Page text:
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UBS chief Sergio Ermotti criticises Swiss regulators over Credit Suisse

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UBS chief executive Sergio Ermotti has lambasted Swiss authorities for allowing Credit Suisse to fail, as his bank fights back against growing calls within the country to increase UBS’s capital requirements.

Ermotti, who was brought back to UBS just days after its state-orchestrated rescue of Credit Suisse last March, criticised the oversight of the fallen bank in a speech on Wednesday.

“It’s especially confusing, if not extraordinary, to see many of the people who were in charge over the years saying they did everything correctly in relation to the management and supervision of Credit Suisse,” he said at the University of Zurich.

“Everyone who was involved needs to critically analyse the role they played and face up to their responsibilities. It takes courage to own up to shortcomings. But we must learn from past mistakes.”

His salvo comes a day after the new head of Finma, the Swiss financial regulator with supervisory responsibility over the country’s banks, said he supported new rules proposed by the finance ministry that could significantly increase UBS’s capital requirements. Analysts have predicted that the rule change could lead to between $15bn and $25bn of additional capital for UBS.

“Fourteen months after the Credit Suisse rescue, we are in the midst of an intense and often superficial debate over whether UBS is too big for Switzerland,” Ermotti said on Wednesday. 

“To be honest, it’s quite surprising how quickly UBS went from being perceived as a saviour to a potential future problem for the country.”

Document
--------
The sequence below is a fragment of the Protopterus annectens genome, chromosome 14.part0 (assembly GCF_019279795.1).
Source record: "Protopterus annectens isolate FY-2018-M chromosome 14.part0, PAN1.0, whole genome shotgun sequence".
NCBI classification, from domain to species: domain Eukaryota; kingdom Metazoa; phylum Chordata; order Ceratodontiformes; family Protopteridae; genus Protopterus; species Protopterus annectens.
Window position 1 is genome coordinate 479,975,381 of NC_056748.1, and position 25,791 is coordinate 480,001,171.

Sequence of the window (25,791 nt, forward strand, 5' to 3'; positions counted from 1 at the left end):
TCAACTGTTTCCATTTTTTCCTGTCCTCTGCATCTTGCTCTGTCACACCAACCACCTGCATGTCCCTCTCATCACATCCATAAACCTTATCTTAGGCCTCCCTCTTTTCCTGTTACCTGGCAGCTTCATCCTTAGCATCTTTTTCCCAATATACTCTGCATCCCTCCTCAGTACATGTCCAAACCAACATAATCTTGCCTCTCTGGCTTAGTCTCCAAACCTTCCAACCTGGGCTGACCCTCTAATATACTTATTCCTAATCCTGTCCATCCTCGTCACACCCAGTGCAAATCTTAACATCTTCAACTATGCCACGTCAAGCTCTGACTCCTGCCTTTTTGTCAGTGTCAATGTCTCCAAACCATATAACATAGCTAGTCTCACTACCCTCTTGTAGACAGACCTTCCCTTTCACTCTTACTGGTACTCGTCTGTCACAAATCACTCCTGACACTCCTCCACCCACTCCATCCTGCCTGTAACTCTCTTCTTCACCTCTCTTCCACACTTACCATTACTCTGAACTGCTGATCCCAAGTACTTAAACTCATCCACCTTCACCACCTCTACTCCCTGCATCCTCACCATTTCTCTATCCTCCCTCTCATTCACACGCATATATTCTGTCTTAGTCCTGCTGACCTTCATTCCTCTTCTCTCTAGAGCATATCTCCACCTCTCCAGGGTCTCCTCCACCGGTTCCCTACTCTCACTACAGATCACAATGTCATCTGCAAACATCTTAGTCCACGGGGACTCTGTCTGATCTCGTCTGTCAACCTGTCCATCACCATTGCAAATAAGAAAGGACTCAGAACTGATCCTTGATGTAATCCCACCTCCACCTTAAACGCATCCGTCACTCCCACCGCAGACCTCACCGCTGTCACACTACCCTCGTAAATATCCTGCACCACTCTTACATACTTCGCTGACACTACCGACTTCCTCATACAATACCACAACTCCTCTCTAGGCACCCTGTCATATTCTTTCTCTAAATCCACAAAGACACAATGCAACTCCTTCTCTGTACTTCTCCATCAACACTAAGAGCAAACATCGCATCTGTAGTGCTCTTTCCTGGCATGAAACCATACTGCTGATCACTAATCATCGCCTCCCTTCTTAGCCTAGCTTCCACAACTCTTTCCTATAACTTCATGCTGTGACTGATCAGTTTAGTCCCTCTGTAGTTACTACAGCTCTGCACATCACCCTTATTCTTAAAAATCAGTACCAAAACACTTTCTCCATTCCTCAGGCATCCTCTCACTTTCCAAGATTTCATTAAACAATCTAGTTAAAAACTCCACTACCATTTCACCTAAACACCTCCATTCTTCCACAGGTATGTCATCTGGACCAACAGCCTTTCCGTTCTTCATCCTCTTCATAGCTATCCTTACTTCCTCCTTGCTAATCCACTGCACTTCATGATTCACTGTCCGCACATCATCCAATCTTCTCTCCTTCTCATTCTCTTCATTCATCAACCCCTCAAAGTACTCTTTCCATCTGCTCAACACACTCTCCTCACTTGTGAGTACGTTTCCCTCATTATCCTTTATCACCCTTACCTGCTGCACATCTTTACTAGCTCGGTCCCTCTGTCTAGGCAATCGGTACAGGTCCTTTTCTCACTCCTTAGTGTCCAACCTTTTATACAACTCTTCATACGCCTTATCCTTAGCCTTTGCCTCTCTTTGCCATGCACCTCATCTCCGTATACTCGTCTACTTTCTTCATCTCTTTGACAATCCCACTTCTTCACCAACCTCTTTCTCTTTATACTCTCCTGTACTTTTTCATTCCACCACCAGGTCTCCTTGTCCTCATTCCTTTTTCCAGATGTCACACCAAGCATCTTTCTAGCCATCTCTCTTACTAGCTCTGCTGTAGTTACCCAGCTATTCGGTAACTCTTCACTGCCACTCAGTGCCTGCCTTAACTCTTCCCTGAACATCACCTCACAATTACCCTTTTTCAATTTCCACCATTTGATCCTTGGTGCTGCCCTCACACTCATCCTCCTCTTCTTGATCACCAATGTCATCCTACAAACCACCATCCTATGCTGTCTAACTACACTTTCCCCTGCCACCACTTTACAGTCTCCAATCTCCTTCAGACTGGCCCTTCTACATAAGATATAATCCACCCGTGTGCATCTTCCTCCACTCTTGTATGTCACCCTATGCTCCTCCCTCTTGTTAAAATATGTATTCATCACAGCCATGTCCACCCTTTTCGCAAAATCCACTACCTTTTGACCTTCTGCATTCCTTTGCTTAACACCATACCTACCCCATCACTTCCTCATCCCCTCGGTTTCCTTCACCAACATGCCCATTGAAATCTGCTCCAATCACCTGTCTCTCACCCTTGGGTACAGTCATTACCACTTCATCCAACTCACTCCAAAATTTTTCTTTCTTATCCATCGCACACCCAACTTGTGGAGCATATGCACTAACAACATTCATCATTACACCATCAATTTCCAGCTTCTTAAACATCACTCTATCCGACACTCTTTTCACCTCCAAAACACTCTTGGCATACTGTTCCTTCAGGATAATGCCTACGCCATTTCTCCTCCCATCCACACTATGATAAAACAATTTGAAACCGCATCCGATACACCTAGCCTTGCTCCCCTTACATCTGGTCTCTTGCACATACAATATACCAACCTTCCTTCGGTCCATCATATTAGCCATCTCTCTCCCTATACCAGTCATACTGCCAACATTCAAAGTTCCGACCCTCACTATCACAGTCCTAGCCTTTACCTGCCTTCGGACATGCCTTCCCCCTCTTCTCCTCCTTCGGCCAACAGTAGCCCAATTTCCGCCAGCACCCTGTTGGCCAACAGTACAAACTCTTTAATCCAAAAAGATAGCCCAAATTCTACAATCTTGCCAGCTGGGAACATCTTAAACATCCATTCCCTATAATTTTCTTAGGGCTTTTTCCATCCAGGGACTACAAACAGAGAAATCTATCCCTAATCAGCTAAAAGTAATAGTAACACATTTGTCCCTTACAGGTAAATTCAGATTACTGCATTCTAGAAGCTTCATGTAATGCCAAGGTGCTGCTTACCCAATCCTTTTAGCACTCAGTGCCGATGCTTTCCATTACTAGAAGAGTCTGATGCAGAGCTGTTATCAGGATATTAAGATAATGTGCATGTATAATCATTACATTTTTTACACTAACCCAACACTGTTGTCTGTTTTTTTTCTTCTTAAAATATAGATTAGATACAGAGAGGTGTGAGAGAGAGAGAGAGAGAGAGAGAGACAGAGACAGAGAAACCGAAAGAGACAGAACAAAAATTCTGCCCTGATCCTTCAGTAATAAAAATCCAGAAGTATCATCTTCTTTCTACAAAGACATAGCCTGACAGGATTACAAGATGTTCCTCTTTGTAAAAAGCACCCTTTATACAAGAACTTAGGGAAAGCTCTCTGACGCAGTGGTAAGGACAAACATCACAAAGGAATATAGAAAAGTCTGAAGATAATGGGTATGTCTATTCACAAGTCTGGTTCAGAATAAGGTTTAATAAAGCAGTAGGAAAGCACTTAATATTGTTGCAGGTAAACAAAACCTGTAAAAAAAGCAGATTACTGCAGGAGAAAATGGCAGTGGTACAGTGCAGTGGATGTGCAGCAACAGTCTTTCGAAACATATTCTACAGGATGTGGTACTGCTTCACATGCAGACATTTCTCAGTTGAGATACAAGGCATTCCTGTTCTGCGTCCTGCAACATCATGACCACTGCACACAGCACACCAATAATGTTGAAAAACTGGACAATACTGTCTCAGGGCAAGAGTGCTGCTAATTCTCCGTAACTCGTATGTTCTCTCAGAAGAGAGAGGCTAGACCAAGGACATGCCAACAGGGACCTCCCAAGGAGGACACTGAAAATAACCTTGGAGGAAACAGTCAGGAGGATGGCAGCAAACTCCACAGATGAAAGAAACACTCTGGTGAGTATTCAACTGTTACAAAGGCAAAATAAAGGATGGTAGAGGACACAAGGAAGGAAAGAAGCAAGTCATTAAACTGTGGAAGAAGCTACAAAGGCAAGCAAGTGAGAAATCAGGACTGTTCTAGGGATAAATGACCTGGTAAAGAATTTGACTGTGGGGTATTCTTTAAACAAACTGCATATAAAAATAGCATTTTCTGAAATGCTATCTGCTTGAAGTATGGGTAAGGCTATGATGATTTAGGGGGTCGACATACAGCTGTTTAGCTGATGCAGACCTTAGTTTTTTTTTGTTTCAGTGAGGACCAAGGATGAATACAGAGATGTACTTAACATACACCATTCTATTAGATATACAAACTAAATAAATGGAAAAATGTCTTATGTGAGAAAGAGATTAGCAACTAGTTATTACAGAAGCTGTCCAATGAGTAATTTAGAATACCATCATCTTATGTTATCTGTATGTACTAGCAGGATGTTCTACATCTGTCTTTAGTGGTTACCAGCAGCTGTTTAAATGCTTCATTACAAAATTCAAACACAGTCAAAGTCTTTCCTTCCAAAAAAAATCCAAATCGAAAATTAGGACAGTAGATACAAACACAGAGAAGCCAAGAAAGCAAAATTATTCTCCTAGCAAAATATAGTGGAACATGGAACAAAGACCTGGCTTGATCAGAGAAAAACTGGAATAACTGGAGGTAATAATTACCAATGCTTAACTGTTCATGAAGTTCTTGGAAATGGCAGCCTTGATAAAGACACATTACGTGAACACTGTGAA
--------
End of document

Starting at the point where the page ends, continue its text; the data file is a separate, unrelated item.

Much of the growing animosity stems from a report published by the finance ministry last month, which included a proposal that banks with international businesses should be forced to hold higher amounts of capital.

Ermotti told analysts at the bank’s first-quarter results last week that UBS had not been consulted on the proposals, even though as the country’s most global lender, it would be hit the hardest.

While the report did not contain any details about what the requirements could look like — and they are not due to be put forward to the Swiss parliament until next year — finance minister Karin Keller-Sutter has indicated that analyst estimates of $15bn and $25bn of additional capital is “plausible”.

On Tuesday, Stefan Walter, the new head of Finma, told a banking conference in Switzerland that he supported UBS increasing its capital on foreign subsidiaries.

“The more difficult it is to resolve a bank, the higher the precautionary capital buffers need to be,” he said. “We will keep a very close eye on this.” 

Also commenting on the capital rules this week, IMF managing director Kristalina Georgieva told Swiss media outlet SFR that the agency had concerns about supervision of the Swiss finance industry as far back as 2019.

She added that she expected other countries to follow Switzerland’s lead and propose increasing the capital requirements on their banks in response to the failure of Credit Suisse and several US lenders last year.

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